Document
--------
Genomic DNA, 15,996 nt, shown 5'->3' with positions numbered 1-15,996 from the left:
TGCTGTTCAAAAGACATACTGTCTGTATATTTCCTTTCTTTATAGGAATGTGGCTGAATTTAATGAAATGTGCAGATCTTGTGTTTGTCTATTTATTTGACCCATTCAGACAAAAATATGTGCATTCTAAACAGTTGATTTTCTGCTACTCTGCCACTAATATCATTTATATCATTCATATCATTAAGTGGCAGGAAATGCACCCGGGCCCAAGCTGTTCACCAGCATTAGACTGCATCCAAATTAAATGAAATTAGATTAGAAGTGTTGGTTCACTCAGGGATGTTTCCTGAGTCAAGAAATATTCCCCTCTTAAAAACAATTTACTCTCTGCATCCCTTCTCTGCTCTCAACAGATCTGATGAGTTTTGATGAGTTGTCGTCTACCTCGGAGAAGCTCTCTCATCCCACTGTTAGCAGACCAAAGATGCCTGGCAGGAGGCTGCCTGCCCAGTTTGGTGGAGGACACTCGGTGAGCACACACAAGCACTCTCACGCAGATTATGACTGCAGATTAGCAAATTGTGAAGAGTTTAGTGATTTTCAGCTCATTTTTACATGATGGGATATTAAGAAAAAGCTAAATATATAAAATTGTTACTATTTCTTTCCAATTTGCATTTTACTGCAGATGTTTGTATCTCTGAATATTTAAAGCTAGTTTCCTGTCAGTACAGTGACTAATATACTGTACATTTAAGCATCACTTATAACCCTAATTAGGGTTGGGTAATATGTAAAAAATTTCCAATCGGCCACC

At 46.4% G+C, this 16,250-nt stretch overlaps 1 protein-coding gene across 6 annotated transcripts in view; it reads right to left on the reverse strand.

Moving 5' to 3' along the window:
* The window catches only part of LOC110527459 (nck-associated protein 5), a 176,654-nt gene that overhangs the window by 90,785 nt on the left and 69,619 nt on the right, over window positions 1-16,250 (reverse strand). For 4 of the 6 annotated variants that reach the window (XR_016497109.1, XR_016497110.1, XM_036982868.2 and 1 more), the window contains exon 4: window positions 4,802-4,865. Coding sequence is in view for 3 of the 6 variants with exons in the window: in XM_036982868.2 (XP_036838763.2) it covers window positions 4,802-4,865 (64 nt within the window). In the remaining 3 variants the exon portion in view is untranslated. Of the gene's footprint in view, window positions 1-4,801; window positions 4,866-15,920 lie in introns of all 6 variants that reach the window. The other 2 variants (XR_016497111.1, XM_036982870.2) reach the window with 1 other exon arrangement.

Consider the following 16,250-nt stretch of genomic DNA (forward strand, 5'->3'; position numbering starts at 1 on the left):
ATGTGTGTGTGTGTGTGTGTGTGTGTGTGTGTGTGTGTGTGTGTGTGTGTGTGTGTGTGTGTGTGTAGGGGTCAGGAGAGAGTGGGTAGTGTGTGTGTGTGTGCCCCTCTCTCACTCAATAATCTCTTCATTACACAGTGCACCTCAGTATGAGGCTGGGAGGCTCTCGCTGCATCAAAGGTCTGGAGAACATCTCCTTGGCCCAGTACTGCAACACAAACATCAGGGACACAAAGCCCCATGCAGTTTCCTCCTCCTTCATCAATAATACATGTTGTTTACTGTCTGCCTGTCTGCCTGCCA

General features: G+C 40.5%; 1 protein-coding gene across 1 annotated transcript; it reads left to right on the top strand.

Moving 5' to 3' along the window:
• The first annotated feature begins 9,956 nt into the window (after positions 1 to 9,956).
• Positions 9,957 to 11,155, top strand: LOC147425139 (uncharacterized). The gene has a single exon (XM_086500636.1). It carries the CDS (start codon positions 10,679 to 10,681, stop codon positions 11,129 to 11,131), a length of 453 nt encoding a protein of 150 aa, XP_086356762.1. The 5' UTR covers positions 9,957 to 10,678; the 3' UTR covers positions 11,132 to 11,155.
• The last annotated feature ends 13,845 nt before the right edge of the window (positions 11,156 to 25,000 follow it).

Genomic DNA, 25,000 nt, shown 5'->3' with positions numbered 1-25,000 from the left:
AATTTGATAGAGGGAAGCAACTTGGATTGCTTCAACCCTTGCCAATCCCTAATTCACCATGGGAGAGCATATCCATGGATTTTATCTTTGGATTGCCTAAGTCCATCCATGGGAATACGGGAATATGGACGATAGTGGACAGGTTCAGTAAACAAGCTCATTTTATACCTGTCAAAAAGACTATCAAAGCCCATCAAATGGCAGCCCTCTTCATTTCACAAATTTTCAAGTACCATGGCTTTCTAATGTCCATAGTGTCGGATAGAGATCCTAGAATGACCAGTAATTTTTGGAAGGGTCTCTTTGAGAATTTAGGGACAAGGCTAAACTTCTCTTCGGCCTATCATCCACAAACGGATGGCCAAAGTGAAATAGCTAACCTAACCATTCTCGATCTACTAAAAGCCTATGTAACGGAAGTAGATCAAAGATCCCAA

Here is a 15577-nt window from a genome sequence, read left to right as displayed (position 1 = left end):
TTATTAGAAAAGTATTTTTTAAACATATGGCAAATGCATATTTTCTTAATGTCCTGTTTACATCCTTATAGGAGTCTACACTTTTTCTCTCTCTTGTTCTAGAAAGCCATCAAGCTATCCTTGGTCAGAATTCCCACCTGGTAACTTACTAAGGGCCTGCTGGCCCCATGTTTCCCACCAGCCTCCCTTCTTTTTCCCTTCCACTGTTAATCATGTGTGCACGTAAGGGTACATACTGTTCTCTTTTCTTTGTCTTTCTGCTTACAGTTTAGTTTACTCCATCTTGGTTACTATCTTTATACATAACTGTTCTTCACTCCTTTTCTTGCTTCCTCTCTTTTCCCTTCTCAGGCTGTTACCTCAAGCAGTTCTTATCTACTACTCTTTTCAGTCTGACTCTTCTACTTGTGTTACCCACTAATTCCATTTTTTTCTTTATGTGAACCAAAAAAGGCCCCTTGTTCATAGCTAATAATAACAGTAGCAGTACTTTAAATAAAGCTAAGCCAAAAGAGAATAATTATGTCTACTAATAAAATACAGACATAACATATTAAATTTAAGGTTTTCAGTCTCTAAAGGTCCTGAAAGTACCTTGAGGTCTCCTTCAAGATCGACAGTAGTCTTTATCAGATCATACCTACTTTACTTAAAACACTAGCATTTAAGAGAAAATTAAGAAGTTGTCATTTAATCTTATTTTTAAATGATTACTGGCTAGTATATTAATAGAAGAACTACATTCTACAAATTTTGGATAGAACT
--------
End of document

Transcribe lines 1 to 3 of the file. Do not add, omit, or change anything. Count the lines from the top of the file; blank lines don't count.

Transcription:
Genomic DNA, 15,996 nt, shown 5'->3' with positions numbered 1-15,996 from the left:
TGCTGTTCAAAAGACATACTGTCTGTATATTTCCTTTCTTTATAGGAATGTGGCTGAATTTAATGAAATGTGCAGATCTTGTGTTTGTCTATTTATTTGACCCATTCAGACAAAAATATGTGCATTCTAAACAGTTGATTTTCTGCTACTCTGCCACTAATATCATTTATATCATTCATATCATTAAGTGGCAGGAAATGCACCCGGGCCCAAGCTGTTCACCAGCATTAGACTGCATCCAAATTAAATGAAATTAGATTAGAAGTGTTGGTTCACTCAGGGATGTTTCCTGAGTCAAGAAATATTCCCCTCTTAAAAACAATTTACTCTCTGCATCCCTTCTCTGCTCTCAACAGATCTGATGAGTTTTGATGAGTTGTCGTCTACCTCGGAGAAGCTCTCTCATCCCACTGTTAGCAGACCAAAGATGCCTGGCAGGAGGCTGCCTGCCCAGTTTGGTGGAGGACACTCGGTGAGCACACACAAGCACTCTCACGCAGATTATGACTGCAGATTAGCAAATTGTGAAGAGTTTAGTGATTTTCAGCTCATTTTTACATGATGGGATATTAAGAAAAAGCTAAATATATAAAATTGTTACTATTTCTTTCCAATTTGCATTTTACTGCAGATGTTTGTATCTCTGAATATTTAAAGCTAGTTTCCTGTCAGTACAGTGACTAATATACTGTACATTTAAGCATCACTTATAACCCTAATTAGGGTTGGGTAATATGTAAAAAATTTCCAATCGGCCACC

At 46.4% G+C, this 16,250-nt stretch overlaps 1 protein-coding gene across 6 annotated transcripts in view; it reads right to left on the reverse strand.